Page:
BBC NEWS
BBCi CATEGORIES   TV   RADIO   COMMUNICATE   WHERE I LIVE   INDEX    SEARCH 

BBC News UK Edition
 You are in: Science/Nature: Specials: Total Eclipse  
News Front Page
World
UK
England
N Ireland
Scotland
Wales
UK Politics
Business
Entertainment
Science/Nature
Technology
Health
Education
-------------
Talking Point
-------------
Country Profiles
In Depth
-------------
Programmes
-------------
BBC Sport
BBC Weather
CBBC News
SERVICES
-------------
EDITIONS
Total Eclipse Tuesday, 24 August, 1999, 11:53 GMT 12:53 UK
Wildlife fooled by double dawn
eclipse
An event for humans and animals
By Environment Correspondent Alex Kirby

Along the path of the total solar eclipse, many creatures reacted to the darkened skies entirely naturally - by settling down to sleep.

Hayle in Cornwall is home to a bird sanctuary, Paradise Park. It has a big parrot collection, and several other rare and exotic species.

One of the park's directors, Nick Reynolds, said the morning turned out very much as he had expected.

"All the birds settled down when the darkness came. It was very quiet for a time, with heads tucked under wings, and the flamingoes on one leg ready for sleep.

Gulls left behind

"When it got light there was a real dawn chorus, though perhaps not quite as loud as it would normally be.

owl
Not dark enough for owls
"The only surprise was that the owls didn't start hooting. They probably didn't have time to wake up.

"The gulls? They had no idea what was happening."

At Paignton zoo in Devon, the birds went back to their nests during the darkness. But there was no dawn chorus, except for a song from the Bali starling.

Kate Bankier, the zoo's press officer, said the gulls were the most confused of all.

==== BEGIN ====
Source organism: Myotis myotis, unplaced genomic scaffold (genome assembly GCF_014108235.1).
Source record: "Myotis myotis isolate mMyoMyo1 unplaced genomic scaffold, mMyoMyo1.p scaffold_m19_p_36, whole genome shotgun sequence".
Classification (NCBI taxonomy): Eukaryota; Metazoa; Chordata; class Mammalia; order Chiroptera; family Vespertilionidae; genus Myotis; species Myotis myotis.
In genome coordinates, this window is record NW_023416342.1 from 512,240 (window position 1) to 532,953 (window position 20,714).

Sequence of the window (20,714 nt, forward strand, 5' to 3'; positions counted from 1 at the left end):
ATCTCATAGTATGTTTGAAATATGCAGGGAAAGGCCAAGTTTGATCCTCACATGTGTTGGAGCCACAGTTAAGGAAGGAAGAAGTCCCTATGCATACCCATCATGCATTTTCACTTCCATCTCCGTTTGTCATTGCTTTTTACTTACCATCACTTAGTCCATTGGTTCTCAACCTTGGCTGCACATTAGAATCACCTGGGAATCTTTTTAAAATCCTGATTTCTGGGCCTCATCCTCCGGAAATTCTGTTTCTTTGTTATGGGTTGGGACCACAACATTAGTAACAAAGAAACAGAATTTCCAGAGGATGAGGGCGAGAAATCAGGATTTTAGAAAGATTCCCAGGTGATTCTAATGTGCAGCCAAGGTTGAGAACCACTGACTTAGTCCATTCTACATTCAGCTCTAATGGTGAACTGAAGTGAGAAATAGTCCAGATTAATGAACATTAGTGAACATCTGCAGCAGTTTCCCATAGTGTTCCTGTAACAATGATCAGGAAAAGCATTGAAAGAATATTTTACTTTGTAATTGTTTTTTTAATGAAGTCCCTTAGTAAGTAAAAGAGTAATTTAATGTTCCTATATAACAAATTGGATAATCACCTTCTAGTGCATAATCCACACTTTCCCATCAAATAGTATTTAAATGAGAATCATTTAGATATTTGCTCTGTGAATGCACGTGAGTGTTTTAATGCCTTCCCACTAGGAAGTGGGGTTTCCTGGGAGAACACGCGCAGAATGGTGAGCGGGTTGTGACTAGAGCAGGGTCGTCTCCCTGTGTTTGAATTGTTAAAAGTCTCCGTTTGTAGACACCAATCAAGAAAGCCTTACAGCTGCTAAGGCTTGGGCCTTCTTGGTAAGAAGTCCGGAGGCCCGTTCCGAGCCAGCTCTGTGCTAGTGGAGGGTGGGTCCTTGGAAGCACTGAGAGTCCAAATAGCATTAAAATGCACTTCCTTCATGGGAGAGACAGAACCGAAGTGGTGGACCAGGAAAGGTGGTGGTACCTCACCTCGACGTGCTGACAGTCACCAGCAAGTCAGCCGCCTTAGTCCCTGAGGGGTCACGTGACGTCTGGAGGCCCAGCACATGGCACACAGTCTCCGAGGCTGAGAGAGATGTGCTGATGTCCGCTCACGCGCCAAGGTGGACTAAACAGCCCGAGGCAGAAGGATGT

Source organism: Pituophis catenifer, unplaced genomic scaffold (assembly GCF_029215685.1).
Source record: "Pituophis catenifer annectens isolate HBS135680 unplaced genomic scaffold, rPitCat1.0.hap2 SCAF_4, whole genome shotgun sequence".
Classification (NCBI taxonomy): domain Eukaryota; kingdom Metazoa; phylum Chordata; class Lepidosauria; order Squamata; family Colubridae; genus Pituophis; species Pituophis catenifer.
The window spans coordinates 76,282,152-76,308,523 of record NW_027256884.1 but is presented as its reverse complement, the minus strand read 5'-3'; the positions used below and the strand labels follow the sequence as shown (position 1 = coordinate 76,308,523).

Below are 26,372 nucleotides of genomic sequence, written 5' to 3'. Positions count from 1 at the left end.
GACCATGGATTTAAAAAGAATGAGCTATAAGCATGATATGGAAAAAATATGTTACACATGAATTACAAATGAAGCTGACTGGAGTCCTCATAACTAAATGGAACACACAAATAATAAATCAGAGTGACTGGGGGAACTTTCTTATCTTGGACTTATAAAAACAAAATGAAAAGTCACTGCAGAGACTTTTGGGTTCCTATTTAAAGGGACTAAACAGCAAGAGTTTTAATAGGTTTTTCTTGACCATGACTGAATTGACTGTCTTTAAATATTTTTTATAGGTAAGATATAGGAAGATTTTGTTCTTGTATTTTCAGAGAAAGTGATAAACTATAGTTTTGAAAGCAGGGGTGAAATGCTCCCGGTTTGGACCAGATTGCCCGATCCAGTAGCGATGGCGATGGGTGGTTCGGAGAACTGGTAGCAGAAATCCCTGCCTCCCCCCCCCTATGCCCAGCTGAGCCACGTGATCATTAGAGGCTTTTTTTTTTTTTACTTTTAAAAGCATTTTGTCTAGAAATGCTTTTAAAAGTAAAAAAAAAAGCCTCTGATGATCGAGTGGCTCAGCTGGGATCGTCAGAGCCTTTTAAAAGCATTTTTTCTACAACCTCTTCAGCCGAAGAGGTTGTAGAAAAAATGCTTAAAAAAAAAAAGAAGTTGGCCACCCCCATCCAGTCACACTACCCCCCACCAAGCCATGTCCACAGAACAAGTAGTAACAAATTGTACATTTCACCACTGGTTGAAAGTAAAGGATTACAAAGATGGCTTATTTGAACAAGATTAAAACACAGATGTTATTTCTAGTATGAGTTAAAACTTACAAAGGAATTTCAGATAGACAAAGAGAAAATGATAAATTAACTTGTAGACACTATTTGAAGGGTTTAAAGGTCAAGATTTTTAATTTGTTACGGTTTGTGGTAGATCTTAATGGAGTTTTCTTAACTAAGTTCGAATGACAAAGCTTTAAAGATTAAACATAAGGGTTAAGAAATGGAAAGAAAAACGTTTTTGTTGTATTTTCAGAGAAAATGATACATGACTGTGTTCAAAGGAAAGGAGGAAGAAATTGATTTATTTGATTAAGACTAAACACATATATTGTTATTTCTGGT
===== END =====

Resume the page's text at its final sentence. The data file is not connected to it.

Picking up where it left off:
"There was a large flock, flying out to sea and back again, obviously looking for somewhere to roost until they realised they didn't need to.

"The baboons got agitated in the dark, and then became very confused when the light quickly returned.

"The Sulawesi crested macaques (a species of monkey) and the Asiatic lions both split along gender lines.

"The females settled down to sleep with their young. The males just wandered around looking confused."

Bagpiper outdid birds

Andrew Lawson, head gardener at Tresco Abbey gardens on the Isles of Scilly, found it was a day to remember, but not because of the wildlife.

"There were about 70 yachts between us and the next island", he said.

"On one there was a bagpiper playing Amazing Grace, and another had a trumpeter on board, playing the Last Post.

"So I heard very little from the birds, except for the gulls. They didn't seem to know what was going on."

The Royal Society for the Protection of Birds described the morning as "a bit of a non-event".

"The birds round here seemed to go about their business as usual", said Mike Everett, a press officer at the RSPB headquarters in Bedfordshire.

"We asked our wardens round the country to report anything unusual. But we haven't heard a dicky-bird from any of them."

Links to more Total Eclipse stories are at the foot of the page.


E-mail this story to a friend

Links to more Total Eclipse stories

© BBC ^^ Back to top

News Front Page | World | UK | England | N Ireland | Scotland | Wales |
UK Politics | Business | Entertainment | Science/Nature | Technology |
Health | Education | Talking Point | Country Profiles | In Depth |
Programmes